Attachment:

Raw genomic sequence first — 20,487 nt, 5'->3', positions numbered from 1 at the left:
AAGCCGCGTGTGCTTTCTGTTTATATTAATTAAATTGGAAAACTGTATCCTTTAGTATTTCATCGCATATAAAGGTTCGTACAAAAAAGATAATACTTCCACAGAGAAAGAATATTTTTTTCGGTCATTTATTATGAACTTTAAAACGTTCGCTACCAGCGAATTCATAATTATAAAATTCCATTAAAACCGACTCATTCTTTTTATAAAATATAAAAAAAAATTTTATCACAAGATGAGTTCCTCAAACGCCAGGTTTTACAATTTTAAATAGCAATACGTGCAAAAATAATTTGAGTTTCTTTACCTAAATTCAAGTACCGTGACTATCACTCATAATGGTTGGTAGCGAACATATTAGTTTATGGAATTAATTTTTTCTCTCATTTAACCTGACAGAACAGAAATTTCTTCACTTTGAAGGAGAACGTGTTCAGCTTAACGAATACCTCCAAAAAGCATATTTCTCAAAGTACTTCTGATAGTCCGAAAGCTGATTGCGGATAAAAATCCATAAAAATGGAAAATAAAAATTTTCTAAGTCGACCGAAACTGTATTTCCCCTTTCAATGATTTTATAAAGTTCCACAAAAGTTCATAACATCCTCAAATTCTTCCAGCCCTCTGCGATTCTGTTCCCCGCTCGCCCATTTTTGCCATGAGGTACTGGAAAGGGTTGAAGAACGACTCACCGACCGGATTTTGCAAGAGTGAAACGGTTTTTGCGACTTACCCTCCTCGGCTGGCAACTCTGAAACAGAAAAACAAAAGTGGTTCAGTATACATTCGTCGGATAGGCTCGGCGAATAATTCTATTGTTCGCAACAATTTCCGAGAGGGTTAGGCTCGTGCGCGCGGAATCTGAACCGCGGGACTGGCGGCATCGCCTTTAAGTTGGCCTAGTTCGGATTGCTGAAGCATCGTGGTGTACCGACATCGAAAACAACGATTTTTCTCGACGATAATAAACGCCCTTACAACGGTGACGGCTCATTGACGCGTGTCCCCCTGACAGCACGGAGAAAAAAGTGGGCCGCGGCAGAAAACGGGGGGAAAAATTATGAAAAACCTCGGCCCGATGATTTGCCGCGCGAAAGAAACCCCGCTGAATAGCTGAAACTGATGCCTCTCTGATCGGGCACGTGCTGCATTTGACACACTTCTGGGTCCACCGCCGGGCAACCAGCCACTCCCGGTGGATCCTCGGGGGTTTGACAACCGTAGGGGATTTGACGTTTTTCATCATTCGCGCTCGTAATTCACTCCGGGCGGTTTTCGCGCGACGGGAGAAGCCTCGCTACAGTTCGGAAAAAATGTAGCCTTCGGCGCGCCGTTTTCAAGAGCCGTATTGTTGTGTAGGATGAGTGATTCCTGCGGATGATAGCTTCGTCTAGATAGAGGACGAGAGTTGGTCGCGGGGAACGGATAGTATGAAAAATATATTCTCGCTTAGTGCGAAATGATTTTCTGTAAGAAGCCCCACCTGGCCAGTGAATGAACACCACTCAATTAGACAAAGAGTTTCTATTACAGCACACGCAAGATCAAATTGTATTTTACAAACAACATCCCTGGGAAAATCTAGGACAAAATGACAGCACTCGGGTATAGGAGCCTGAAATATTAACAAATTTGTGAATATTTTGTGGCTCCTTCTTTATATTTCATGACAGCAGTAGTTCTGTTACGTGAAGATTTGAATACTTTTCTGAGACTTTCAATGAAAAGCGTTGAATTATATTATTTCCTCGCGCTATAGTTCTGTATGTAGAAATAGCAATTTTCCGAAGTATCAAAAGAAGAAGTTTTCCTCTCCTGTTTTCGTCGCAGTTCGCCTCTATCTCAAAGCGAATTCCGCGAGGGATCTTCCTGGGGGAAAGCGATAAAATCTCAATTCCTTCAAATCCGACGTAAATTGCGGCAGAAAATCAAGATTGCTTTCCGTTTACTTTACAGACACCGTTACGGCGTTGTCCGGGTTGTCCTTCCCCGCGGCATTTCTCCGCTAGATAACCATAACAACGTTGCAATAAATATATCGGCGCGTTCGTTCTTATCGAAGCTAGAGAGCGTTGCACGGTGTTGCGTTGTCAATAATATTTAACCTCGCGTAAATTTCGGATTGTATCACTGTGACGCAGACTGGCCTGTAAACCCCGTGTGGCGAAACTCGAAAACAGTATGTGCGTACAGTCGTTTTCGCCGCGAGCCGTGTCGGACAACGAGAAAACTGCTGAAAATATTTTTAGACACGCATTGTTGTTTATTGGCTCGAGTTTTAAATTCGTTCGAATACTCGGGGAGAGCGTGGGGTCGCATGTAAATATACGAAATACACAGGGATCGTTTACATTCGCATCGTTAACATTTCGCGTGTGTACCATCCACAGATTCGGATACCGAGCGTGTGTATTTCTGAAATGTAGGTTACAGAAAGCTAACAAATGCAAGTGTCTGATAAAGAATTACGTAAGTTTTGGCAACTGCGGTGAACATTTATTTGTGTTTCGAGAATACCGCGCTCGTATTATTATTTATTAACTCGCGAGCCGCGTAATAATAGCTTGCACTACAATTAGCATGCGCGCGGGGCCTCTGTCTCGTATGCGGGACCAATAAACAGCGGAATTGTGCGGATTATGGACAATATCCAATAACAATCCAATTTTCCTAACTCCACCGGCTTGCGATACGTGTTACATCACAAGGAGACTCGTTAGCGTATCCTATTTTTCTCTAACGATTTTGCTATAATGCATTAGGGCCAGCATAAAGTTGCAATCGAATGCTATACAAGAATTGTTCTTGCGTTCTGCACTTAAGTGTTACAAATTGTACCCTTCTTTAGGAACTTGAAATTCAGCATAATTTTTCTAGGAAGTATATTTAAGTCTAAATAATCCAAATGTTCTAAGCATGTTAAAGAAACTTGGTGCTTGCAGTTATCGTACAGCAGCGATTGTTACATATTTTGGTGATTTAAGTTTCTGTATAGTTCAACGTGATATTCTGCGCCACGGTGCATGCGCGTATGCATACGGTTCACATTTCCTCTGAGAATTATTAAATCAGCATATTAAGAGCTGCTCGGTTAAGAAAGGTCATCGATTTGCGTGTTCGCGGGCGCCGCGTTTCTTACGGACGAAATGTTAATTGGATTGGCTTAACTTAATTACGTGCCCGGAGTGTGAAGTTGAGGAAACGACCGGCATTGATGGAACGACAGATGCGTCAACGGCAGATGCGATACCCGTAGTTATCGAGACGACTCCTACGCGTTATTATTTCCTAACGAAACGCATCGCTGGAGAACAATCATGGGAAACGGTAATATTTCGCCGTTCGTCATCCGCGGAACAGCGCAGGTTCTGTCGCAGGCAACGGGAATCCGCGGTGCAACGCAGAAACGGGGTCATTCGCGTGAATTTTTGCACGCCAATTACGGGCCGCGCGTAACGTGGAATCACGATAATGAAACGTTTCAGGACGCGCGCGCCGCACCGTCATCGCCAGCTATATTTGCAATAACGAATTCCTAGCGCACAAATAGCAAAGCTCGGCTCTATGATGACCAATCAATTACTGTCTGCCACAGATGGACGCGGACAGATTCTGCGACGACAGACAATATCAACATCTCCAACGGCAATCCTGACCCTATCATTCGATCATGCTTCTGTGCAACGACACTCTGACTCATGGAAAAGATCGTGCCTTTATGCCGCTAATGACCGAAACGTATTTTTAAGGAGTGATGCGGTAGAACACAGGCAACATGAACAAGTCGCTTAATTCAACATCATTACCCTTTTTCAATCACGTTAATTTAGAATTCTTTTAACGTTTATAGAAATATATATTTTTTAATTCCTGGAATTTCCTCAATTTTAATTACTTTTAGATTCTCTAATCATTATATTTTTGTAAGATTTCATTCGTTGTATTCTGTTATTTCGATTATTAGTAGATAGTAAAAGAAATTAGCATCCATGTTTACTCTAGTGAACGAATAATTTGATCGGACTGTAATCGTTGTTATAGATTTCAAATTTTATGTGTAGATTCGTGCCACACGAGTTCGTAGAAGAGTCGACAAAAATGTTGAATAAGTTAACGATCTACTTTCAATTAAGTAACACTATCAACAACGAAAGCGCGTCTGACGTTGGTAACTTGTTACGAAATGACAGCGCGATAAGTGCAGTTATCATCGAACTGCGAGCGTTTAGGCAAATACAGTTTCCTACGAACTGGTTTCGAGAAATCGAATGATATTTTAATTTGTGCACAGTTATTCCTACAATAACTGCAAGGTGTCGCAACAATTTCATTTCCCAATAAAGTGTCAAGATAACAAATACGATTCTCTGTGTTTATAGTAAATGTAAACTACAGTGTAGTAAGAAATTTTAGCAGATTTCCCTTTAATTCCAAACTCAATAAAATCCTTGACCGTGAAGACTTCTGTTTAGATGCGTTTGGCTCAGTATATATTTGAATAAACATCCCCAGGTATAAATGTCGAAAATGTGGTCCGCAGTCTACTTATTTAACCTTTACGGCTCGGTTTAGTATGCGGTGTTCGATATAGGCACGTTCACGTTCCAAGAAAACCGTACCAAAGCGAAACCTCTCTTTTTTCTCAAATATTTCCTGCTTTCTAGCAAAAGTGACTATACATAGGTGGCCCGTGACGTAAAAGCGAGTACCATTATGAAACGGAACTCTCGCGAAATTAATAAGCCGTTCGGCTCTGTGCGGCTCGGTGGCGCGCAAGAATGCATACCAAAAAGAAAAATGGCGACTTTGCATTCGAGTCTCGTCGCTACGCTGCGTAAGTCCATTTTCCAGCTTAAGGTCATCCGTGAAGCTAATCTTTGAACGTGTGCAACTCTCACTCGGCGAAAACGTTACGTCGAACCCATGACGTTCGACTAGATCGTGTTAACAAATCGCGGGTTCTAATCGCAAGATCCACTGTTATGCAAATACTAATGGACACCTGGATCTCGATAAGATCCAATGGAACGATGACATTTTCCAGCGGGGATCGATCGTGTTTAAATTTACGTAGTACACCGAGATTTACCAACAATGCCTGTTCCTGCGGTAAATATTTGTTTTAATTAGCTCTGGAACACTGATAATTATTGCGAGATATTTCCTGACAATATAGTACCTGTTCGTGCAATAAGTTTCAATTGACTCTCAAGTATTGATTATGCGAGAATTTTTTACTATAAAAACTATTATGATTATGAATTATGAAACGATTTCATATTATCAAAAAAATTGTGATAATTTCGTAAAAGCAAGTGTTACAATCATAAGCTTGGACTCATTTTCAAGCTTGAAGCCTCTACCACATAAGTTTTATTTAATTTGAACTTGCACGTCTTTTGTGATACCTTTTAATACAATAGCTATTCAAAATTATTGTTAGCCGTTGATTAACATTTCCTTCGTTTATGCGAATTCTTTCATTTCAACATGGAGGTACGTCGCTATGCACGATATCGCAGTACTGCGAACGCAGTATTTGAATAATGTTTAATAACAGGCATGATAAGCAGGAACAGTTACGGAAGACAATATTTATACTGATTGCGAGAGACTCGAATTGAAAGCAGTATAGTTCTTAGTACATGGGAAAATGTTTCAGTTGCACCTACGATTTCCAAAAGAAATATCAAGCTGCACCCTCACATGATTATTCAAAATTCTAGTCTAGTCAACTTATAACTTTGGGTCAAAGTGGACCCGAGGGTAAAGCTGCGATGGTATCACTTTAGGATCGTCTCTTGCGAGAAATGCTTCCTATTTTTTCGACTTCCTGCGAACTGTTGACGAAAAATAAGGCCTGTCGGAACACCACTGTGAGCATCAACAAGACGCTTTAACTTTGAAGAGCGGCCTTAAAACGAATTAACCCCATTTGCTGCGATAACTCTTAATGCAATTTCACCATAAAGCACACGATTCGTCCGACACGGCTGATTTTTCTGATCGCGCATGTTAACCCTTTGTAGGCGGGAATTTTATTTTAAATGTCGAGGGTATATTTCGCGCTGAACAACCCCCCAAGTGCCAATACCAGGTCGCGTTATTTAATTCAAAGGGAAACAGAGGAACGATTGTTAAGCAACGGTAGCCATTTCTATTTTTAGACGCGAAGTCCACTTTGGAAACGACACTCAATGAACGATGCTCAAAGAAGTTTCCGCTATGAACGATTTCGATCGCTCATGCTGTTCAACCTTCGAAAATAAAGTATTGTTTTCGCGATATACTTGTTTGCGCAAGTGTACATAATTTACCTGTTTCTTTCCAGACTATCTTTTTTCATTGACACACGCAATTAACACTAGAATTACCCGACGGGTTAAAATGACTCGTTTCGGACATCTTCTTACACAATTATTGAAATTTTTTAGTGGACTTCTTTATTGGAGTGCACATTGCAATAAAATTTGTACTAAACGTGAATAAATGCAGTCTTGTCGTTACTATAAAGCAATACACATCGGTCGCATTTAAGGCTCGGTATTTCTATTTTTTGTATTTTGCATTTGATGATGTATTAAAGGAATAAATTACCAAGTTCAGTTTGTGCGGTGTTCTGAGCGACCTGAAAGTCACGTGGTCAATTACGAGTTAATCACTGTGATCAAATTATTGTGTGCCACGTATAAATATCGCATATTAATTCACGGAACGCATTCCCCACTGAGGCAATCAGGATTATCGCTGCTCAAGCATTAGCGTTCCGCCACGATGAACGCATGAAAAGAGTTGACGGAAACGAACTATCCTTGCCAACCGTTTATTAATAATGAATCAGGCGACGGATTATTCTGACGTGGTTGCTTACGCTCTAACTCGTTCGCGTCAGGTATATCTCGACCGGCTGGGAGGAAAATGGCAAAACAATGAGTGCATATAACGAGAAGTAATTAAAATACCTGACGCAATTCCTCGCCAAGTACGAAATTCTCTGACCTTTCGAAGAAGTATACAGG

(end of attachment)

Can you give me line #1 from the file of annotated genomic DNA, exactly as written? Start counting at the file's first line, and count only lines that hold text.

Raw genomic sequence first — 20,487 nt, 5'->3', positions numbered from 1 at the left: